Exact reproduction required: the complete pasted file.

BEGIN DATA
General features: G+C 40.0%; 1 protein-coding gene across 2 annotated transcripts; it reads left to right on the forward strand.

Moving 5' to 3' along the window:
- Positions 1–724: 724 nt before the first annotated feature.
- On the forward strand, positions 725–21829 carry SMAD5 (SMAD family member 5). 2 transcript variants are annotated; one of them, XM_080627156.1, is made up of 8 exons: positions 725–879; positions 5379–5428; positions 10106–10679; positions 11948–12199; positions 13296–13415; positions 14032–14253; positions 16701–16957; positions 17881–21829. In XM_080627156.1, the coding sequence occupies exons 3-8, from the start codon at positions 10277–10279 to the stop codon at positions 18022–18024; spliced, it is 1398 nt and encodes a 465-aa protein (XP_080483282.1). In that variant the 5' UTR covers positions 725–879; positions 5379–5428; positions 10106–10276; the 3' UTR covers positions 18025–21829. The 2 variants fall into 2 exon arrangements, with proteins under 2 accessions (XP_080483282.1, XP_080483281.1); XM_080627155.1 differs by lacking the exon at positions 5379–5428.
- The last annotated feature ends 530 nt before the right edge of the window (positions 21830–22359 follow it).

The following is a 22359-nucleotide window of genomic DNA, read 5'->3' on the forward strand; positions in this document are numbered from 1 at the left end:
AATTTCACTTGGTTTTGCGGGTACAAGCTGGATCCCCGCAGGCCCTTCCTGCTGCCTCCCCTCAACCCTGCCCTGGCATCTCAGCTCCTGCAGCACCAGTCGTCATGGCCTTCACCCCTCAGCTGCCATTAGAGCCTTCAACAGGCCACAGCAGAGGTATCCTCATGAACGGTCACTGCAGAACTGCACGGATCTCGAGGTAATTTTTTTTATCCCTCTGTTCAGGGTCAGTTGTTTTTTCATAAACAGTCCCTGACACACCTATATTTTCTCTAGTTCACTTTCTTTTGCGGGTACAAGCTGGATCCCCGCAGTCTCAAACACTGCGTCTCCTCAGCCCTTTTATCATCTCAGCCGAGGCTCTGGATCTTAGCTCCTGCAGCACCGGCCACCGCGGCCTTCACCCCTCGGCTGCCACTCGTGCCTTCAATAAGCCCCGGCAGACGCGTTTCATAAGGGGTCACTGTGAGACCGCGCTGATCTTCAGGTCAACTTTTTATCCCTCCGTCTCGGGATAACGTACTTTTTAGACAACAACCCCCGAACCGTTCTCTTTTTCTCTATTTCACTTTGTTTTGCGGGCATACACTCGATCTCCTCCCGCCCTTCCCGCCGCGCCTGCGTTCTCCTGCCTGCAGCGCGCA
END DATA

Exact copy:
General features: G+C 40.0%; 1 protein-coding gene across 2 annotated transcripts; it reads left to right on the forward strand.

Moving 5' to 3' along the window:
- Positions 1–724: 724 nt before the first annotated feature.
- On the forward strand, positions 725–21829 carry SMAD5 (SMAD family member 5). 2 transcript variants are annotated; one of them, XM_080627156.1, is made up of 8 exons: positions 725–879; positions 5379–5428; positions 10106–10679; positions 11948–12199; positions 13296–13415; positions 14032–14253; positions 16701–16957; positions 17881–21829. In XM_080627156.1, the coding sequence occupies exons 3-8, from the start codon at positions 10277–10279 to the stop codon at positions 18022–18024; spliced, it is 1398 nt and encodes a 465-aa protein (XP_080483282.1). In that variant the 5' UTR covers positions 725–879; positions 5379–5428; positions 10106–10276; the 3' UTR covers positions 18025–21829. The 2 variants fall into 2 exon arrangements, with proteins under 2 accessions (XP_080483282.1, XP_080483281.1); XM_080627155.1 differs by lacking the exon at positions 5379–5428.
- The last annotated feature ends 530 nt before the right edge of the window (positions 21830–22359 follow it).

The following is a 22359-nucleotide window of genomic DNA, read 5'->3' on the forward strand; positions in this document are numbered from 1 at the left end:
AATTTCACTTGGTTTTGCGGGTACAAGCTGGATCCCCGCAGGCCCTTCCTGCTGCCTCCCCTCAACCCTGCCCTGGCATCTCAGCTCCTGCAGCACCAGTCGTCATGGCCTTCACCCCTCAGCTGCCATTAGAGCCTTCAACAGGCCACAGCAGAGGTATCCTCATGAACGGTCACTGCAGAACTGCACGGATCTCGAGGTAATTTTTTTTATCCCTCTGTTCAGGGTCAGTTGTTTTTTCATAAACAGTCCCTGACACACCTATATTTTCTCTAGTTCACTTTCTTTTGCGGGTACAAGCTGGATCCCCGCAGTCTCAAACACTGCGTCTCCTCAGCCCTTTTATCATCTCAGCCGAGGCTCTGGATCTTAGCTCCTGCAGCACCGGCCACCGCGGCCTTCACCCCTCGGCTGCCACTCGTGCCTTCAATAAGCCCCGGCAGACGCGTTTCATAAGGGGTCACTGTGAGACCGCGCTGATCTTCAGGTCAACTTTTTATCCCTCCGTCTCGGGATAACGTACTTTTTAGACAACAACCCCCGAACCGTTCTCTTTTTCTCTATTTCACTTTGTTTTGCGGGCATACACTCGATCTCCTCCCGCCCTTCCCGCCGCGCCTGCGTTCTCCTGCCTGCAGCGCGCA